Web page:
MANILA, Philippines—Poor parents will soon have a very compelling reason to take their children to school everyday.
A child who logs perfect or at least 85 percent class attendance in a month will get P300 for the family.
Here’s another come on: A trip to the health center every month would add P500 to the household kitty.
Taking a leaf from several countries in Latin America and Southeast Asia, the Department of Social Welfare and Development will pilot the first conditional cash transfer (CCT) program in the country, starting October this year.
The monetary incentives will be offered to families belonging to the “poorest of the poor,” in order to break the vicious cycle of poverty and illiteracy in the country, said Social Welfare Secretary Esperanza Cabral in a press briefing on Thursday.
A family will receive the P300 monthly allowance for each child—either in elementary or high school—who is able to complete at least 17 school days in a month. At least three children per household could avail themselves of the program.
A family could make as much as P900 a month, excluding the P500 they could get for availing themselves of vaccinations and other services in a nearby health center.
Overall, a household could earn a total P15,000 annually—decent enough for basic household needs—and hopefully, incentive enough for parents to keep their kids in school instead of enlisting them to work at home or in the fields.
Although a first in the country, the scheme has long been adopted in developing countries like Colombia, Mexico and Indonesia.
The World Bank, which is providing the technical assistance to the DSWD, explained in the website Wikepedia, that conditional cash transfers provide money directly to poor families through a “social contract” or “conditionalities” which promote long-term investments in “human capital.”
The DSWD decided to try the program after learning about it during a global conference on development held in Turkey in August last year, said Undersecretary Luwalhati Pablo in a phone interview with the Inquirer.
“When we came back, we started talking about it and we thought of including it as part of the social reform program we are undertaking,” she said.
Early this month, Pablo and four other welfare officials, accompanied by two staff from the World Bank, flew to Colombia to learn the mechanics of the program.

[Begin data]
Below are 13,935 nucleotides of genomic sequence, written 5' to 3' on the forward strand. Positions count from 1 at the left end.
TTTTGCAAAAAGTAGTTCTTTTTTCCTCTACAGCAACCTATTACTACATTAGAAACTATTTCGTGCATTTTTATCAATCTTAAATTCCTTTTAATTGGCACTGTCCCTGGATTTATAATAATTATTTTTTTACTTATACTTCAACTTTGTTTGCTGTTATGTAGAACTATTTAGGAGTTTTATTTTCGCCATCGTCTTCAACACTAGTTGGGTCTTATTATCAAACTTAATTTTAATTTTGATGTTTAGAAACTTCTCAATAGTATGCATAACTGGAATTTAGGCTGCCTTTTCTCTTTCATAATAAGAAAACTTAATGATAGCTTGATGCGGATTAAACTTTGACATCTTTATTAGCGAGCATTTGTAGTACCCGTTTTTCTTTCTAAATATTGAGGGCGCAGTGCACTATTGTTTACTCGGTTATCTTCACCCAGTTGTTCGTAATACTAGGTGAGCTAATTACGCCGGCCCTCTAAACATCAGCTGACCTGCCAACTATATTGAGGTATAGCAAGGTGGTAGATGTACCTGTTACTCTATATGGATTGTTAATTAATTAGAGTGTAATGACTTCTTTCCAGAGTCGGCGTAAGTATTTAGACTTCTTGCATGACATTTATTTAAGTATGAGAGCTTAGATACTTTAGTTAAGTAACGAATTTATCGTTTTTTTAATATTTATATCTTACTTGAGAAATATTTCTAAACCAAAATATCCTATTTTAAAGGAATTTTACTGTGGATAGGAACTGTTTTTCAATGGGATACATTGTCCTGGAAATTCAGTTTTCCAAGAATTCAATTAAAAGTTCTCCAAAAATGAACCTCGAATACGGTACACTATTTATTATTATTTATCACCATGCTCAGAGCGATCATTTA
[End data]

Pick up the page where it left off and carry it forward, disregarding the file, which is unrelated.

Colombia first launched the CCT scheme as a long-term program seven years ago when majority of its children were malnourished and out of school, Pablo related. The program now caters to 700,000 poor families.
Pablo said the DSWD plans to run the poverty reduction program for at least three years or until 2010. By that time, they expect to see discernible improvements in at least 300,000 poor families nationwide.
Immediately, the assistance will provide a 20-percent [increase] in the annual income of a family living below the poverty threshold. With this, “they may not need to use their children for labor and may be able to provide the means to send them to school,” she told reporters.
But due to a shoestring budget, the department will have to limit its beneficiaries.
Based on a 2006 report of the National Statistical Coordination Board, the poverty threshold for a family of five is P6,211 monthly or P204 daily.
“We have to identify the poorest of the poor because the budget is not enough to cover everybody. We have to have a very good targeting mechanism so that we could look after the people who are most deserving,” Cabral said.
The department has earmarked P75 million for the initial phase of the program, piloting it in Agusan del Norte, Misamis Oriental (or Misamis Occidental) and the cities of Pasay and Caloocan in Metro Manila by October this year.
Roughly 20,000 families from these areas will benefit from the program, Cabral said.
“Poor families have already been identified and a monitoring system has already been established in these areas,” she noted.
The department will allot P200 million to P300 million next year when the scheme has been replicated in more impoverished areas in the country, she added.
Cabral said that they have already considered facilitating the distribution of the monthly allowance via the mobile phone fund transfer. But in far-flung areas where there are no cellular sites, the banking system will be utilized.
“We are also trying to adapt to modern technology in providing them assistance,” Cabral said.